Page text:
Stage adaptation of Promised Land opens in Leeds
The stage adaptation of ‘Promised Land’, a book based on Leeds, its Jewish community and football, opens tonight (21 June). Here’s a preview from author Anthony Clavane:
‘There are some uncomfortable moments in the play – which is based on my book about Leeds, the Jewish community and football – but my aim was to pay tribute to those people who stood up to racism 35 years ago.
The two lead characters are opposites. Nathan is Jewish, a Leeds United fan and a dreamer, Caitlin is a musician from a Catholic family and has more practical ambitions. They meet, fall in love, but their differences get in the way. Caitlin despised the section of fans who abused black players and sang anti-semitic songs.
Caitlin represents the unsung heroes who bravely stood up to the thugs. In the end, a campaign by a minority of LUFC activists, the Trades Council and anti-Nazi demonstrators – eventually backed by the club – drove the NF-paper sellers away.
Like many other clubs of that era, Leeds were tainted by a thuggish image. Caitlin’s heroism was not a big story at the time, and I wanted to rectify this lack of recognition.
But the bigger theme of the play is the way an immigrant community has integrated into English society through football. The eastern European immigrants arrived at the turn of the 20th century as football was taking off in the city. Leeds City were founded – and, as a civic visionary said at the time, they symbolised an outward-looking approach.
The Jews were big sports fans, passionately supporting first the Leeds Parish rugby league side, then Leeds Rugby – and Leeds City. In the 1960s, three Jewish businessmen came to Leeds United’s rescue when they were on the verge of going bust. The club, back in the 1930s, even had a Jewish player – Leslie Goldberg – who was the first of his religion to play for England Schoolboys.
The book ‘Promised Land’ told the story of Leeds, its football club and its communities. The stage adaptation tells that same story through the eyes of Nathan and Caitlin.
Against all the odds, they fall in love, united by their hopes and dreams; the kind of aspiration that drew their grandparents to the industrial city in the first place, but will that be enough to hold them together? And will they find a way to stay in Leeds or will they be forced to go their separate ways?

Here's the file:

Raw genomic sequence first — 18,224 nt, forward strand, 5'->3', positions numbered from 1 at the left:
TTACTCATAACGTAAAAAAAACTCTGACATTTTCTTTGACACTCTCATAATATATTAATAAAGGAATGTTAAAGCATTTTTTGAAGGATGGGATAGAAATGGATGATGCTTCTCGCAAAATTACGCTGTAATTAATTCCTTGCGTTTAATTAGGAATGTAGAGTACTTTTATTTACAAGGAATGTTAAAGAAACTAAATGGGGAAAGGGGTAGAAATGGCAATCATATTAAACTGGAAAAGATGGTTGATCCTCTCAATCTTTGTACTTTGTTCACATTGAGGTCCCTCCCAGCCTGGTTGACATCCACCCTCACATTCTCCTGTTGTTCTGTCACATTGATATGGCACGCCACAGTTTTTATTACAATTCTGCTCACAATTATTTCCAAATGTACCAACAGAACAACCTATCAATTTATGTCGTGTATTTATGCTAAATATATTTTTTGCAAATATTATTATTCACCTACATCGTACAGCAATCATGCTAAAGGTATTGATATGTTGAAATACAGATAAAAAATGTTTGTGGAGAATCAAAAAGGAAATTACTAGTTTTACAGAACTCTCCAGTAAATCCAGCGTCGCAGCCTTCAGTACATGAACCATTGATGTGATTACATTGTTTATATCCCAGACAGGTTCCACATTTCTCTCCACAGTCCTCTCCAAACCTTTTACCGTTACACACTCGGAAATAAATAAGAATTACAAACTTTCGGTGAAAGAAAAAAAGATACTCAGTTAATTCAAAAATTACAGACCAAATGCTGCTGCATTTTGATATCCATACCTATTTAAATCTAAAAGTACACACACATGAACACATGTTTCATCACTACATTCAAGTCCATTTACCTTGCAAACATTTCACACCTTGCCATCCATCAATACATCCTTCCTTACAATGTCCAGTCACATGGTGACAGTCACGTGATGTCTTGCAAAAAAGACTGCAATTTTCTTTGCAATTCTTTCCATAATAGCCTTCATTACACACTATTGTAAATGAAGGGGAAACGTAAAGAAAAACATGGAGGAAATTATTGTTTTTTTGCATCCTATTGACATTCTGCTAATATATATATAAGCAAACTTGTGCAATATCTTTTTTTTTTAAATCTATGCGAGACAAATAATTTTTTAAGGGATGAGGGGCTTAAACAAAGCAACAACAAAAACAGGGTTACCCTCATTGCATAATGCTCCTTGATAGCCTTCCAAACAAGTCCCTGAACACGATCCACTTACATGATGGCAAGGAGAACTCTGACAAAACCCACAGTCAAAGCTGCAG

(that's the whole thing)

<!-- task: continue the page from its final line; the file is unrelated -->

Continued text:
Moving from the 1900s to the early 1960s and then on to the mid-1970s, this new play is a large-scale celebration of Leeds. It is a love story, but also a love letter to a great city – and a great football team. In my view, football can be a hotbed of racial and religious prejudice.
But, equally, at its best it is an equal opportunity employer. As the black Leeds writer Carly Phillips wrote: “Leeds was the city that took us in, back in 1958. My parents and I were assimilated into cobbled streets around the corner from pubs that still operared a colour bar (but) Leeds was my city, and I slowly developed a great pride in it, a pride that was enhanced by the existence of Leeds United Football Club…a team who bestowed upon me, and tens of thousands of others, a reason to walk tall and declare ‘We are Leeds.’”
Sport can be an antidote to contemporary division and despair. Despite the cynicism, the Olympics will be a great celebration of British diversity – and many different communities have coming together to follow England’s progress to the Euro 2012 quarter finals (and beyond?) Sport has much to tell us about who we are and about the world we live in.
For me, supporting Leeds United has always been two things: a marker of my Leeds Jewish identity and a way of overcoming Jewish parochialism and promoting integration.’